Vegas video levels - debate possible changes


musicvid10 wrote on 4/28/2014, 8:58 PM
"Common users could use some docs on levels and some help/prompt/wizard."
Yes, I agree.
That was a driving force behind the video tutorial we produced in 2011.

Can you show me a MediaInfo of some AVC that is "flagged full range"? Libav works exactly the same as any other encoder with everything I've given it.

Unfortunately, many more things come into play besides seeking min/max levels. That would be easy. The thing these algorithms are unbearably slow (and terrible) at are putting any meaningful attributes to those levels. Are they wrong or were they meant that way?

Compressed ranges in high- and low-key scenes are essentially impossible to distinguish from overexposure and underexposure, respectively. Beach scenes, fireworks, sunsets, overcast, white cat in a snowstorm, black cat in a coal mine, all fail 90% of the time. Likewise, high contrast scenes reveal nothing to scan algorithms about whether the subject is frontlit or backlit, or just has specular highlights which should be ignored.

A switch for preview and "perhaps" output is really all we, or any amateur (along with a little education), need. Anything more just compounds confusion and adds time to the workflow, which I'm certain nobody wishes for. I'll be done with this thread though, thanks for compelling us (and Sony) to take a third look.

[Edited for detail}
Former user wrote on 4/28/2014, 9:15 PM
I am not being an advocate of FCP, but they use the Zebra to indicate that your video exceeds 100 (much like a camera), I would think that this same type of thing could be done for blacks that are too low in Vegas.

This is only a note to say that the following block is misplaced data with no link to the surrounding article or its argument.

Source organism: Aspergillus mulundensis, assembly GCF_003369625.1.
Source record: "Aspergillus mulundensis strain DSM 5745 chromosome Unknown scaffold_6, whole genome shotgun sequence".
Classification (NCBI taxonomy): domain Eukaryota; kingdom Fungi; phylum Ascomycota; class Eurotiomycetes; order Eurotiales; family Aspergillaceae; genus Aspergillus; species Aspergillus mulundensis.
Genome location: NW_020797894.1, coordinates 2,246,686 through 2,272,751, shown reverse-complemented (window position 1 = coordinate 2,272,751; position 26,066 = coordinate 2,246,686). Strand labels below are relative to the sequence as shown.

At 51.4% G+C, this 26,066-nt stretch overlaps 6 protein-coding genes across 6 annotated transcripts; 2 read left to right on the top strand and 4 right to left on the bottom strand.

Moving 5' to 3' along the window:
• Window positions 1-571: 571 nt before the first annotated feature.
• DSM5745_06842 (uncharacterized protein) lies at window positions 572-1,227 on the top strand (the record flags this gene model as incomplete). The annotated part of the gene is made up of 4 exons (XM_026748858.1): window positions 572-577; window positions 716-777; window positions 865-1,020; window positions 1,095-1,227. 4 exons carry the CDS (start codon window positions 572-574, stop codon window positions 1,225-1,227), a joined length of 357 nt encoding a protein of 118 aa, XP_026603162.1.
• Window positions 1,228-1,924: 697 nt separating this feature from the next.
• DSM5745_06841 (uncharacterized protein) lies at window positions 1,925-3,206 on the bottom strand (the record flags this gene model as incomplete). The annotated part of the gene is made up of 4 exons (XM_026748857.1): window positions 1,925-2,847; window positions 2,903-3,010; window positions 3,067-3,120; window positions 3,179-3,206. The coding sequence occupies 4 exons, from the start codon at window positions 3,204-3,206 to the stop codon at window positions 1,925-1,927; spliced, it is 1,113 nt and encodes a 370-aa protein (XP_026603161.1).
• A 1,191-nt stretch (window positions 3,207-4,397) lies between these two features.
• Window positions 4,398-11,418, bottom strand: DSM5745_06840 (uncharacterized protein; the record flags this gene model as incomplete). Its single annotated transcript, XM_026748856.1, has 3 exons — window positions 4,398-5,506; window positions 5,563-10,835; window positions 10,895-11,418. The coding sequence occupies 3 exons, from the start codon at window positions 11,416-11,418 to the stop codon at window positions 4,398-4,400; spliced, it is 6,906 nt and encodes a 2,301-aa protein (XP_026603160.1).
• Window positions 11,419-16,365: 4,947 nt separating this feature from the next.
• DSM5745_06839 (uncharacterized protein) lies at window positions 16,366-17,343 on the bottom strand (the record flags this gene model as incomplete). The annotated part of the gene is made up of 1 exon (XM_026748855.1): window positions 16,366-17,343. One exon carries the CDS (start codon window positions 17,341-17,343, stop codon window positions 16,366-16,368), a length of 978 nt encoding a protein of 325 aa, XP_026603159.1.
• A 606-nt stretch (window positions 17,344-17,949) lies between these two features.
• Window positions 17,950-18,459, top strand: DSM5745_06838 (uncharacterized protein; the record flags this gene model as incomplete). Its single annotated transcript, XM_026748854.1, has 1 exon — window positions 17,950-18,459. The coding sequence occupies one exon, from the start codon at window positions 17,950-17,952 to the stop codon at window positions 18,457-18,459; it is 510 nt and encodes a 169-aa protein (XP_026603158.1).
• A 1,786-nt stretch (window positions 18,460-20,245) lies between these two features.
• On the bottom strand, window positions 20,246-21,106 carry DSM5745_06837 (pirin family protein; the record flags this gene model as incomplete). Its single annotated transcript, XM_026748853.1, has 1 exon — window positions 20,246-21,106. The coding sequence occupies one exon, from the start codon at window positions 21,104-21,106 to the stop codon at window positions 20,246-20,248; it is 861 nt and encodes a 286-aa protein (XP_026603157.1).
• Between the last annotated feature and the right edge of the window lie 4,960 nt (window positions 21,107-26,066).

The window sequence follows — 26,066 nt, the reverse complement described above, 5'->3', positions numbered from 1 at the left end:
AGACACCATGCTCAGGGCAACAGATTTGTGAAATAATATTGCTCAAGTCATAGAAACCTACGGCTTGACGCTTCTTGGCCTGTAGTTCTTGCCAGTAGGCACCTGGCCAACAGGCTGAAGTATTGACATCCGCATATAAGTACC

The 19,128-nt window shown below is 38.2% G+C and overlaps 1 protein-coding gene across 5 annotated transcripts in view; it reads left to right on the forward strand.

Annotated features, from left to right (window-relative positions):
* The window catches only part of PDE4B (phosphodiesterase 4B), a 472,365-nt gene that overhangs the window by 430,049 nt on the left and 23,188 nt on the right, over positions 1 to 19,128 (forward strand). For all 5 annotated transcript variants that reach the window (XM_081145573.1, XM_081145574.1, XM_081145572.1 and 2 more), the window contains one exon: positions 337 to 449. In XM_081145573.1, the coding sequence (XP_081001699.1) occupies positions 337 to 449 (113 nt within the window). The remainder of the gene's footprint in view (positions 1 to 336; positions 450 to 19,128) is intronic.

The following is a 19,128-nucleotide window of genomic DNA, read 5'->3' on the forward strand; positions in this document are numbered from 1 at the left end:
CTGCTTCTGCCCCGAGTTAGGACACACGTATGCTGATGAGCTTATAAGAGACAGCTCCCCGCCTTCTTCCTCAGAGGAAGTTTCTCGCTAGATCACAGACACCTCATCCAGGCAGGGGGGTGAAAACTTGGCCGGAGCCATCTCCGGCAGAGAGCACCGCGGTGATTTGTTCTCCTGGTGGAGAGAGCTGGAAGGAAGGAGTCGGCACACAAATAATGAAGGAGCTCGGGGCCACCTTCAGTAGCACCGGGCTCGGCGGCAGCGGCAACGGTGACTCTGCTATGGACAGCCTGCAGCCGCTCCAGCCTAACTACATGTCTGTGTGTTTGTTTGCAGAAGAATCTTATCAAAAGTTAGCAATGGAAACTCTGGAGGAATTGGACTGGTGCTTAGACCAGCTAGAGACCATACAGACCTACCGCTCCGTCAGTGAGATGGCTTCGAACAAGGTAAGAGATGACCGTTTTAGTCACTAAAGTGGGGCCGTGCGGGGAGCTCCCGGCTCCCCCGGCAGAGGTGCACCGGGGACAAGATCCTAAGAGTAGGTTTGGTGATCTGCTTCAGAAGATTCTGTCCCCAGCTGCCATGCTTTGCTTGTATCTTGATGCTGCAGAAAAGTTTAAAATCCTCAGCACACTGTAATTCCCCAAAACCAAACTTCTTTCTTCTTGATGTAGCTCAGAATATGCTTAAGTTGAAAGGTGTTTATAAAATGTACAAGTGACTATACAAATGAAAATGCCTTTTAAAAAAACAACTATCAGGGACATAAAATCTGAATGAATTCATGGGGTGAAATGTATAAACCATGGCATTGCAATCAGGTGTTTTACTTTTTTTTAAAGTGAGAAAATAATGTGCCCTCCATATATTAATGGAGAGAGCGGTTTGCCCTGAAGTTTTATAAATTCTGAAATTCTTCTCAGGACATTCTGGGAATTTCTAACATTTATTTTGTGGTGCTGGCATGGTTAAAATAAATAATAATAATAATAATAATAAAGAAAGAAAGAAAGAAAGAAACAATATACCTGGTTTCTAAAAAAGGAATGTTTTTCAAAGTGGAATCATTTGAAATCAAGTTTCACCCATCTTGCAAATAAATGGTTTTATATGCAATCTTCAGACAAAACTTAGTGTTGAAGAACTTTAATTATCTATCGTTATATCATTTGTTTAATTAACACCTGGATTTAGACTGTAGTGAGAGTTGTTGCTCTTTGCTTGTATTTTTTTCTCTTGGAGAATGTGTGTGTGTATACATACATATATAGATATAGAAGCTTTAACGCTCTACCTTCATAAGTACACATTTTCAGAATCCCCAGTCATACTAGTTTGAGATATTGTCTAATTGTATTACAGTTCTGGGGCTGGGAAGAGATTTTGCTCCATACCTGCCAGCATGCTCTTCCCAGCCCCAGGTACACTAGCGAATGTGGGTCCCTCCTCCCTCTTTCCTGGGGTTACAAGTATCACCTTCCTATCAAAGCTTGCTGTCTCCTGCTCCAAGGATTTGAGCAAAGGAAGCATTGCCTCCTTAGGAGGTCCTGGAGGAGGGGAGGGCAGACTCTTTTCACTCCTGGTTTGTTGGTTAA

In FCP you can turn this off or on.

musicvid10 wrote on 4/29/2014, 12:06 PM
The "AVC VUI flag" you mentioned turns out to be nothing but the x264 fullrange switch in this context, which has been around forever, as far as I can recall. What it doesn't do is alter encoding levels. It is a decoder flag only, one that has found very limited support.

In fact, when I discussed this with Handbrake developers a few years back, we could only find a couple of players that even recognized it.
As a user flag, it could (and probably would) be used incorrectly, which would add even more confusion, not less.

x264 is an open source, GPL library. For that reason, it is unlikely Vegas would ever support something like that. I'm curious though; what camcorders actually shoot x264, much less invoke the fullrange decoding flag?

I appreciate your willingness to explore and learn, yet a lot of this territory has already been covered.

We need a preview switch, not a Goldberg solution.

(Zebras or a "show clipping" option would be kind of cool, though.)
GlennChan wrote on 4/29/2014, 11:04 PM
The engineer Marc S is talking about is me, I think. :-) If I seemed underinformed on the topic at NAB it's simply that color and levels are not my area of expertise -- I have a reading-level knowledge of the topic, but not expert level. I assure you, it's not a deliberate attempt to ignore the problem!

I've bugging SCS to have Vegas automatically handle levels for a very long time now... lol. I sent some notes to Dave Hill on how to do it.

A lot of NLEs automatically convert levels for the users so they don't notice this stuff or have to worry about it*.

*There are situations where you do have to worry about stuff that you can't see in the NLE's interface like superwhites, superblacks, and levels that aren't broadcast safe (if your material is going to broadcast). Even if the NLE handles levels for the user.


The reason to do this is to make the program easier to use. Clearly getting users to manually convert their levels correctly is extremely hard. There have been very long debates on this forum.

I've posted part of the answer here: